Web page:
Self-medication with antibiotics: questionnaire survey among primary care center attendants.
ABSTRACT The aim of this study was to determine the frequency and reasons for self-medication with antibiotics within the last 12 months among primary healthcare center attendants aged 18 or over, in Ankara.
A questionnaire was applied by face to face interview technique to 2696 subjects attending at five primary healthcare centers. Information on demographic characteristics, intention to self-medication with antibiotics and self-medication within last 12 months were collected.
It was found that 28% of the subjects were storing antibiotics at home. The percentage of self-administering antibiotics was 19.1% in the last 12 months. The most common reasons for self-administration of antibiotics were sore throat (59.6%), fever (46.2%), and cough (40.0%). Other reasons were dental infection, rheumatism, and fatigue. According to age groups, the most common self-medicating group was those aged 40-49 with 23% while the least self-usage was in the 60-69 age groups with 11.8%. Male sex, being single, educational level of secondary school or higher, being employed and not having social security increased self-administration of antibiotics (p < 0.05).
The study indicated the need for legal regulations regarding the sale of antibiotics without prescription and, health education is required for the community to decrease the inappropriate use of antibiotics and self-medication.
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ABSTRACT: Purpose: This research aims to describe the extent of self-medication, assess possible factors associated with it, identify patients' reasons for self-medication and their attitudes towards the role of pharmacists in self-care so that future interventions can be documented and planned. Methods: A cross-sectional study using a questionnaire was conducted. Questionnaires were distributed randomly to 565 persons from all over the West Bank. The questionnaire covered self-medication purchases and experience with minor illnesses. Results: From 565 people approached. 400 (70.8%) agreed to participate in the study Self-medication was reported by 87.0% (n = 348) of cases interviewed, among them 224 (56.0%) used at least one medication without consulting a doctor in the previous month. Analgesics were the most common class used in self-medication by 317 (79.2%) respondents, followed by flu medications (233, 45.3%), and antibiotics (132, 33.0%). The majority reported that they selected medications based on selfdecision and previous use (233, 58.2%). Advice received from pharmacists was another important factor in 216 (54.0%). The most common reasons for self-medication were: their ailments being minor (341, 85.2%) and they had this medical problem before 198 (49.5%). Among 397 respondents, 335 (84.4%) either strongly agreed or agreed that the community pharmacists play an important role in providing advice - when needed - for self-medication. Conclusions: Self-medication practices have been common among people in Palestine. There has been a high rate of using antibiotics without prescription, which requires suitable regulations and interventions to solve this problem. The results have shown a positive attitude towards the role of pharmacists in self-care. Community pharmacists have the potential to make a huge impact in ensuring that medicines are used appropriately.International journal of clinical pharmacology and therapeutics 04/2013; 51(07). DOI:10.5414/CP201814 · 1.04 Impact Factor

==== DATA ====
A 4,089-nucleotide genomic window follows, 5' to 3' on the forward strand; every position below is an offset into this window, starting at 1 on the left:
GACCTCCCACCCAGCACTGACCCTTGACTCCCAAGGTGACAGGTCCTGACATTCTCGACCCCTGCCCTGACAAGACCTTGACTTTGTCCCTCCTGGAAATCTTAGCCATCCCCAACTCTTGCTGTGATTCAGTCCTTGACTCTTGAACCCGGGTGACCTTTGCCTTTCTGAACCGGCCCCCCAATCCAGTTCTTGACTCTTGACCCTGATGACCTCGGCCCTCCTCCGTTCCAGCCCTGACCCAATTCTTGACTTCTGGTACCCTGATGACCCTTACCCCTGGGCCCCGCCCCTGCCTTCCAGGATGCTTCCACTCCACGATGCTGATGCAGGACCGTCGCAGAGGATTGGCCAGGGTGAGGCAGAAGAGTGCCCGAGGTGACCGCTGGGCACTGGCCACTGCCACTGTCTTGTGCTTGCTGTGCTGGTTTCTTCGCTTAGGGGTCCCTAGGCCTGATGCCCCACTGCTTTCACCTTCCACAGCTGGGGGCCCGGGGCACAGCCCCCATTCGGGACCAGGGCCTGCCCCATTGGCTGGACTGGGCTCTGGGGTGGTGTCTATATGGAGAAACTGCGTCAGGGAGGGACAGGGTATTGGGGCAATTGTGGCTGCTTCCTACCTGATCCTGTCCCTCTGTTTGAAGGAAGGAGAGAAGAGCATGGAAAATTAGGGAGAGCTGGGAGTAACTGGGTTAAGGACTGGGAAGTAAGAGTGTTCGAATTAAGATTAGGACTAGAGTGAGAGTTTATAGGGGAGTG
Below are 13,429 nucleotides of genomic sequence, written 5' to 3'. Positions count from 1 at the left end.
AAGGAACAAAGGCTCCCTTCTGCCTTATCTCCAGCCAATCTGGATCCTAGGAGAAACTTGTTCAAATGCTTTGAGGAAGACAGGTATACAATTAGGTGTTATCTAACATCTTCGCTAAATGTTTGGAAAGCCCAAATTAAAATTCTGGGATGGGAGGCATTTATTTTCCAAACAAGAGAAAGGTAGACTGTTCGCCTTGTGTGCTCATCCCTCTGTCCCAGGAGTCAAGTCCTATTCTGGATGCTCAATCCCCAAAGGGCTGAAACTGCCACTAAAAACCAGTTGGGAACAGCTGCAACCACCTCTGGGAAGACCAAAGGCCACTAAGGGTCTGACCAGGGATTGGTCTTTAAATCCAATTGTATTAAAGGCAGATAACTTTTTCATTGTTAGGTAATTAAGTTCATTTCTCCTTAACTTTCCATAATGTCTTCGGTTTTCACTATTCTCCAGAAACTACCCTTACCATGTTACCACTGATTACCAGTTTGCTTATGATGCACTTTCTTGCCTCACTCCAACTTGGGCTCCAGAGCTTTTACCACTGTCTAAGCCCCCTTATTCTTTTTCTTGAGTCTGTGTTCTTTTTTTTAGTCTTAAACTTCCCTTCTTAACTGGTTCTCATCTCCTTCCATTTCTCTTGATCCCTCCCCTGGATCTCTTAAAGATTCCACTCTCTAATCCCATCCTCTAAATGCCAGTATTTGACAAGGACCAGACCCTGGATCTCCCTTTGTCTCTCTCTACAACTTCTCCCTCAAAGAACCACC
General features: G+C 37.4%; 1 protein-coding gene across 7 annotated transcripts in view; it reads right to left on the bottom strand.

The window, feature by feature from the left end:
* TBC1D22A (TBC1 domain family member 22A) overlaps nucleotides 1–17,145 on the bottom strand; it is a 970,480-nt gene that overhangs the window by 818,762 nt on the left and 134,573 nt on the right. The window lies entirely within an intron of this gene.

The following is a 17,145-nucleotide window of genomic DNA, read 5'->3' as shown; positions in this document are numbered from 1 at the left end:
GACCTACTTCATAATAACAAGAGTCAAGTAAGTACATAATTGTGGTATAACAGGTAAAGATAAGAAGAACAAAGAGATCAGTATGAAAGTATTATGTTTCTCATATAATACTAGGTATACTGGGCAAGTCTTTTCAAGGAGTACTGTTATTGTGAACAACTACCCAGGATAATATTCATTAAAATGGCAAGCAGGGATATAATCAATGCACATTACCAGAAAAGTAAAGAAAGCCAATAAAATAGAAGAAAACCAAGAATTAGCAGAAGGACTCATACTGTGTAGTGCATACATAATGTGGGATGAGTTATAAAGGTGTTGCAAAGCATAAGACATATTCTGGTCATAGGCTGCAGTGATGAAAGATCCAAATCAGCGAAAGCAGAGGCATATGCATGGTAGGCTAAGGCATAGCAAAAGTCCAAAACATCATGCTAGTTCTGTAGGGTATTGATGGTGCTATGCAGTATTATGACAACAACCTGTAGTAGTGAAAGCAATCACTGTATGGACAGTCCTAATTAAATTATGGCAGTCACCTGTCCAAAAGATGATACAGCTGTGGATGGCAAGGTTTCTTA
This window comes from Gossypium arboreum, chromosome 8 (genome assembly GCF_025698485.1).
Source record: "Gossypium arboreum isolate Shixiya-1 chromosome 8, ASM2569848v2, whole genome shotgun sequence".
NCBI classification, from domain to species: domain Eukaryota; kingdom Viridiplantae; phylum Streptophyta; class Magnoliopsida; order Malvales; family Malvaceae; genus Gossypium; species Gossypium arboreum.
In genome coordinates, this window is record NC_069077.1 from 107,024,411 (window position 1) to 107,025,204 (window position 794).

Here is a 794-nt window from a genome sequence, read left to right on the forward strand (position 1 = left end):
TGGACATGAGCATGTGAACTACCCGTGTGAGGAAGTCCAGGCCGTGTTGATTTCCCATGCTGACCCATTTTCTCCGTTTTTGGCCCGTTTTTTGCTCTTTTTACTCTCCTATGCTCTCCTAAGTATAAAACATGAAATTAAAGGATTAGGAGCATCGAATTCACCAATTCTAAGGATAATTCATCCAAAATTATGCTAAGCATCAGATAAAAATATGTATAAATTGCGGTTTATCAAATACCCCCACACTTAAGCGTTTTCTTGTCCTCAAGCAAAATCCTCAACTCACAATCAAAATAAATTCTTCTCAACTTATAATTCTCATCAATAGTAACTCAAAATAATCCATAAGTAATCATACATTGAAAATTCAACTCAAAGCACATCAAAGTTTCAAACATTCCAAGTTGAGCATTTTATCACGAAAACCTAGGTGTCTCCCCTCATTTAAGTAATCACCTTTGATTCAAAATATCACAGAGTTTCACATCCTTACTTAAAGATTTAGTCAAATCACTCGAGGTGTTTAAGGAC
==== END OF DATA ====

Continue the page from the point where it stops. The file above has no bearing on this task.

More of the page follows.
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ABSTRACT: Objective. Possession of drugs at home in the family pharmacy and self-medication are at risk. Method. Appraisal based upon an analysis of 247 questionnaires completed by patients and 116 questionnaires completed by general practitioners in the French department of Haute Garonne (Southwestern, France). Results. Two hundred and forty-four patients were involved in the study. In 80% of cases, women were in charge of family pharmacy who was located in 66% of cases in a unsecurise room and could be reached by children in 17% of cases. Drugs most frequently found: antiseptics (97%), paracetamol (91%), anti-inflammatory drugs (68%), anti-diarrhea (60%). For the physicians 52 useable questionnaires, 80% of physician were confronted with one of three risks: self-medication, drug autolysis, poisoning in children. Conclusion. Women are the referent of the family pharmacy. The doctors seem best placed to a message of prevention through minimal advice.Thérapie 03/2011; 66(2):131-134. DOI:10.2515/therapie/2011008 · 0.40 Impact Factor
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ABSTRACT: agents administered during hospi- talization at a tertiary care acade- mic medical center. The retrospec- tive analysis was conducted over 1 year. A total of 416 allergies were reported among 300 patients; more than 1 allergy was reported by more than one-fourth of study patients (82/300 (27.3%)). Only 36.3% (151/416) of allergies reported were accompanied by a reaction description (95% confi- dence interval (CI), 31.7% to